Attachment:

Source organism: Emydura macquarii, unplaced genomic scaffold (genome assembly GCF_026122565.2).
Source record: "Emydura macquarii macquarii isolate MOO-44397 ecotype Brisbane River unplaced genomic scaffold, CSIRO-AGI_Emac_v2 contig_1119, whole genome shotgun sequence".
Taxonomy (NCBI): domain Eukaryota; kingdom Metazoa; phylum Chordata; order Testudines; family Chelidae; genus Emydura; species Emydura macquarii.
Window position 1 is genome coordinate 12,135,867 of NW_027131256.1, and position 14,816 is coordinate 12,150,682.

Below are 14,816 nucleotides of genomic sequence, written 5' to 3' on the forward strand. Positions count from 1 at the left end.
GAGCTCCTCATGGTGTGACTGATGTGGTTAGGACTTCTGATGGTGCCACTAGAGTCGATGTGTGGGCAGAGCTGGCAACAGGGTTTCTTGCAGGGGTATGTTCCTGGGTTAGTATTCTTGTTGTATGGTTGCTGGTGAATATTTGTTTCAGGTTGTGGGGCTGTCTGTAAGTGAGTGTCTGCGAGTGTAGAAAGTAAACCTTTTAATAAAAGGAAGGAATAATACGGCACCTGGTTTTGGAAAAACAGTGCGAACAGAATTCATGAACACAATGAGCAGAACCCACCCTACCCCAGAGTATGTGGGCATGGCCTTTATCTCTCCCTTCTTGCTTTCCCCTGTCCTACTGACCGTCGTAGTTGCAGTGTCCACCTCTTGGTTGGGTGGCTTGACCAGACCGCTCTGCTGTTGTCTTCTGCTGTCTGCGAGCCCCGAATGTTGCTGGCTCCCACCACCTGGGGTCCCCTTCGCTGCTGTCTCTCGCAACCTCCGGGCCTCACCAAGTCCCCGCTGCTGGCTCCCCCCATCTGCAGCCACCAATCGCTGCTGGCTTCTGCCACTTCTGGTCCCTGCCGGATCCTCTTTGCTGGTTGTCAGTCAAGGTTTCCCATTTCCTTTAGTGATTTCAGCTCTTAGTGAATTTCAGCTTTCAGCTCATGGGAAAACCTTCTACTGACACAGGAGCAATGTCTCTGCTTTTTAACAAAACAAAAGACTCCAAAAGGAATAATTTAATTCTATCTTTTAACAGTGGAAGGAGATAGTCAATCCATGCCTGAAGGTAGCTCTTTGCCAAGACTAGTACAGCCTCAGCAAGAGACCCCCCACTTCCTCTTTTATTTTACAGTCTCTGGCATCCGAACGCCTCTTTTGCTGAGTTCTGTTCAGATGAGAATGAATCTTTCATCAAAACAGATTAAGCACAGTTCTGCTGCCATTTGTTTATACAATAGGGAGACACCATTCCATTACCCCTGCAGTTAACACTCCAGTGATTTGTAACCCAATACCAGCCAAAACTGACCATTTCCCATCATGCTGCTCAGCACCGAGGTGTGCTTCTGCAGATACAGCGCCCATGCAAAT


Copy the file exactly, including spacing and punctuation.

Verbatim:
Source organism: Emydura macquarii, unplaced genomic scaffold (genome assembly GCF_026122565.2).
Source record: "Emydura macquarii macquarii isolate MOO-44397 ecotype Brisbane River unplaced genomic scaffold, CSIRO-AGI_Emac_v2 contig_1119, whole genome shotgun sequence".
Taxonomy (NCBI): domain Eukaryota; kingdom Metazoa; phylum Chordata; order Testudines; family Chelidae; genus Emydura; species Emydura macquarii.
Window position 1 is genome coordinate 12,135,867 of NW_027131256.1, and position 14,816 is coordinate 12,150,682.

Below are 14,816 nucleotides of genomic sequence, written 5' to 3' on the forward strand. Positions count from 1 at the left end.
GAGCTCCTCATGGTGTGACTGATGTGGTTAGGACTTCTGATGGTGCCACTAGAGTCGATGTGTGGGCAGAGCTGGCAACAGGGTTTCTTGCAGGGGTATGTTCCTGGGTTAGTATTCTTGTTGTATGGTTGCTGGTGAATATTTGTTTCAGGTTGTGGGGCTGTCTGTAAGTGAGTGTCTGCGAGTGTAGAAAGTAAACCTTTTAATAAAAGGAAGGAATAATACGGCACCTGGTTTTGGAAAAACAGTGCGAACAGAATTCATGAACACAATGAGCAGAACCCACCCTACCCCAGAGTATGTGGGCATGGCCTTTATCTCTCCCTTCTTGCTTTCCCCTGTCCTACTGACCGTCGTAGTTGCAGTGTCCACCTCTTGGTTGGGTGGCTTGACCAGACCGCTCTGCTGTTGTCTTCTGCTGTCTGCGAGCCCCGAATGTTGCTGGCTCCCACCACCTGGGGTCCCCTTCGCTGCTGTCTCTCGCAACCTCCGGGCCTCACCAAGTCCCCGCTGCTGGCTCCCCCCATCTGCAGCCACCAATCGCTGCTGGCTTCTGCCACTTCTGGTCCCTGCCGGATCCTCTTTGCTGGTTGTCAGTCAAGGTTTCCCATTTCCTTTAGTGATTTCAGCTCTTAGTGAATTTCAGCTTTCAGCTCATGGGAAAACCTTCTACTGACACAGGAGCAATGTCTCTGCTTTTTAACAAAACAAAAGACTCCAAAAGGAATAATTTAATTCTATCTTTTAACAGTGGAAGGAGATAGTCAATCCATGCCTGAAGGTAGCTCTTTGCCAAGACTAGTACAGCCTCAGCAAGAGACCCCCCACTTCCTCTTTTATTTTACAGTCTCTGGCATCCGAACGCCTCTTTTGCTGAGTTCTGTTCAGATGAGAATGAATCTTTCATCAAAACAGATTAAGCACAGTTCTGCTGCCATTTGTTTATACAATAGGGAGACACCATTCCATTACCCCTGCAGTTAACACTCCAGTGATTTGTAACCCAATACCAGCCAAAACTGACCATTTCCCATCATGCTGCTCAGCACCGAGGTGTGCTTCTGCAGATACAGCGCCCATGCAAAT